Others felt that this approach was reflected in the compensation structure. Bonuses are not handed out at G&S, which was deemed to have a “positive influence” on the culture among juniors by one source, while another added: “We are not trying to facilitate any internal competition. Everyone works the hours they work, and there is an understanding that we have an outside life!” This interviewee concluded that they’d “much rather have this attitude toward billables than a bonus.” Base salaries are lockstep and market for the first three years, but come year four “salaries are based on your contribution to the firm,” so a more competitive edge may materialize in later years.
There’s a strict "no jerks policy" at G&S (which is reassuring), and associates get on more like friends as opposed to colleagues. "Sometimes I have to shut the door to my office to stop people from coming in for a chat!” an associate chuckled. Another highlighted that “one of the reasons I came here was because of the culture. It’s very friendly and homely – everyone knows your name and talks to you like you’re going to be here forever!” The Boston HQ is the hub for many of the firm’s social events. This source enthused: “We've done boat cruises, ax throwing, ice-skating and cooking classes. It’s fun but not overly hectic – the firm is still very much family-friendly.” Even the partners loosen their ties from time to time: "At the end of the year in each of the offices a partner hosts a house party – the ones in DC and Boston have had great turnouts!" As for New York, we detected an air of gratitude: “This office is relatively new and most people here have lateraled in. Most of us have come from more unforgiving environments and appreciate the human culture here!”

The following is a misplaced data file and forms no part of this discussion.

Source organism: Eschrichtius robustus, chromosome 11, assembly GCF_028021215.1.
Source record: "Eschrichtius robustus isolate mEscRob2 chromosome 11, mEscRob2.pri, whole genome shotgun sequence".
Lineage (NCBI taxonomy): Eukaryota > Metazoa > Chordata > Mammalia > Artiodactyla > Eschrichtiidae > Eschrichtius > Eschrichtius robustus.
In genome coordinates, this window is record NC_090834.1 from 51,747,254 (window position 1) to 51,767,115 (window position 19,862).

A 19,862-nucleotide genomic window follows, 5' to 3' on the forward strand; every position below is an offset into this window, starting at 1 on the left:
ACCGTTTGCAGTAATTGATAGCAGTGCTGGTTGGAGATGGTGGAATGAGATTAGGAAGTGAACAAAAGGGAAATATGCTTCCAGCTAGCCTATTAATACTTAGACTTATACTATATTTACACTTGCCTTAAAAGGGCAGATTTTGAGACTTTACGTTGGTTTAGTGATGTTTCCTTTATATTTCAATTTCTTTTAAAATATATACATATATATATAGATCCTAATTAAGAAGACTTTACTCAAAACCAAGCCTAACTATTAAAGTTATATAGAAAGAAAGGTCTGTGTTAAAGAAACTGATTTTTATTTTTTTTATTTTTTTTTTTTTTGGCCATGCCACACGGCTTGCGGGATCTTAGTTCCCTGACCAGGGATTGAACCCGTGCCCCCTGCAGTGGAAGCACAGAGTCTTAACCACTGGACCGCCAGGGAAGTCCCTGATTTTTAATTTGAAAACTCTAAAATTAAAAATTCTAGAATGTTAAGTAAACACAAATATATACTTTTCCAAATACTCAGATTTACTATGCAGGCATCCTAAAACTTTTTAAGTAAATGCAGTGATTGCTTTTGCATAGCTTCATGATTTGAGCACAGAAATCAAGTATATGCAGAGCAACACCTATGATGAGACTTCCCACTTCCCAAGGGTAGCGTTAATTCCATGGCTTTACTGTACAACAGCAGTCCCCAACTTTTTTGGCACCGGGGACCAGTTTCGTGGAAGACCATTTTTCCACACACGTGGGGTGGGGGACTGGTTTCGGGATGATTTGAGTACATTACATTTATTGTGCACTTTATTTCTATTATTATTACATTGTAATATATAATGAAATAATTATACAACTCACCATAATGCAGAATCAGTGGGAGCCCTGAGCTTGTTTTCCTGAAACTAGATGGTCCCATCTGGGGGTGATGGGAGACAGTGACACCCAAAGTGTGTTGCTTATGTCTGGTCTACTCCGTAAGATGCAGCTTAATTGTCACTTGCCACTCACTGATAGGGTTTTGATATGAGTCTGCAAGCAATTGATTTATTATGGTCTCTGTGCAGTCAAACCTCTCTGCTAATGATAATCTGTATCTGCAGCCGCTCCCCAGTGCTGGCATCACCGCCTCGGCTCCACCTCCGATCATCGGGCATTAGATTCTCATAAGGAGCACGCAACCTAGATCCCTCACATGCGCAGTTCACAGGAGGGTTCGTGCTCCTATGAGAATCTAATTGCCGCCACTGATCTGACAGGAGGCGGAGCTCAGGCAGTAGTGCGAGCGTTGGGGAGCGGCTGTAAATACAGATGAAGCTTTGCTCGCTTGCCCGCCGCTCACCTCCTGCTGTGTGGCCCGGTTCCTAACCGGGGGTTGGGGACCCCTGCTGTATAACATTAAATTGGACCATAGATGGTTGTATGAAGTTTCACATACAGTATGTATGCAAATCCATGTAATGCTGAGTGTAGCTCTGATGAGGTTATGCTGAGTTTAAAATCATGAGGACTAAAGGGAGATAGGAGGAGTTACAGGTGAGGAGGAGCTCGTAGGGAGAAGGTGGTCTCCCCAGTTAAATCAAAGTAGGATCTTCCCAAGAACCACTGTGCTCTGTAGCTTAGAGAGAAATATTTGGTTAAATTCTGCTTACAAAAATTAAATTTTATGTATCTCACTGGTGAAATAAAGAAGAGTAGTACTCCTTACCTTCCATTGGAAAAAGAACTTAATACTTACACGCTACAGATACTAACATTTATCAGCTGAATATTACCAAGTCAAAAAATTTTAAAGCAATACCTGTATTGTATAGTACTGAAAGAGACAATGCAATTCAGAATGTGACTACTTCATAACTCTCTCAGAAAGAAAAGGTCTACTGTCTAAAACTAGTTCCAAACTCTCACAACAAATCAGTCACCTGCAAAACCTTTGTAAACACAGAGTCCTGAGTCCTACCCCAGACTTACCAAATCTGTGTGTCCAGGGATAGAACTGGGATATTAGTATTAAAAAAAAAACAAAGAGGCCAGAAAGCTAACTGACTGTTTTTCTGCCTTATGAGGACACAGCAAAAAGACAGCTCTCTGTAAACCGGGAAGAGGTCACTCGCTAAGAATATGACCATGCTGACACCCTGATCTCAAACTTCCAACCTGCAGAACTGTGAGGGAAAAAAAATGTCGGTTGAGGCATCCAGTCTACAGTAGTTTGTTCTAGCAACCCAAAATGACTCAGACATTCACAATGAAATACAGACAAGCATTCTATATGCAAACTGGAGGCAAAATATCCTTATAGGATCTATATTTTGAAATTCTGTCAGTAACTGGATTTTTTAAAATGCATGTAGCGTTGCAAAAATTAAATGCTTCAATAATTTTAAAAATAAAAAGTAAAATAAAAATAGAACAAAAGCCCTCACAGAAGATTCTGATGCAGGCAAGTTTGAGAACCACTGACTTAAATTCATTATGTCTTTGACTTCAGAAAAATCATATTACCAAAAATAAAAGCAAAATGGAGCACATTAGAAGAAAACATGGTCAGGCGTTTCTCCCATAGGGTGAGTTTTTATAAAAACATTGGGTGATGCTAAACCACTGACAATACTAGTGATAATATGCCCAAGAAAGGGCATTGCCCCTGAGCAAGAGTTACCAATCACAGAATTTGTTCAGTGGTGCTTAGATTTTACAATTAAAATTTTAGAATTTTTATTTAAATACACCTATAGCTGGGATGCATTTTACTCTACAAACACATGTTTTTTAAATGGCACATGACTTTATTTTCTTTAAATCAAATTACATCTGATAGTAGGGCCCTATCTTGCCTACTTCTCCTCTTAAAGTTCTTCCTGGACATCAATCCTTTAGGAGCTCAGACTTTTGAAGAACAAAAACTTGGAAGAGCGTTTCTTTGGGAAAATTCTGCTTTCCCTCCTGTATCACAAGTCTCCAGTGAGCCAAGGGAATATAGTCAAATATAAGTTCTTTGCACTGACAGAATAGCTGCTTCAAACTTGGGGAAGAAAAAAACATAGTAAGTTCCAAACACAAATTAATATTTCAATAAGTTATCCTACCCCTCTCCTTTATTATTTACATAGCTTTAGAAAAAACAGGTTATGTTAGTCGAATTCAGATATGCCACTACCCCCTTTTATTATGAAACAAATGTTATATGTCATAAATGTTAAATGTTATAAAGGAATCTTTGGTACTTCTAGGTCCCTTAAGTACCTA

Strategy & Future
Maintaining this culture was felt to be an important strategic point, especially when hiring: “They interview people one by one and add people to the firm one by one. They look for the type of people who will thrive in this culture and fully understand it.” Bill Dillon, co-managing director at Goulston, gave us an overview of the firm new recruits will join: “We are an AmLaw 200 firm with a national practice, based in three cities focusing on four core areas of practice - corporate, litigation, private client and real estate.” Over the past 12 months, the firm has continued to direct its efforts into these four practices. Dillon told us: “Real estate and private client have always been the base of our work; for our other areas, the corporate practice has grown in terms of legal talent." As for offices, “the New York and Boston offices have seen success in terms of deals and client relationships.” Developing a new role within the firm also cropped up on this past year's agenda: “We created a new role and hired a director of diversity and inclusion, it’s part of our overall effort to rethink and dedicate our efforts toward diversity; we aim to retain and attract talented, diverse lawyers to the firm.”
Diversity & Inclusion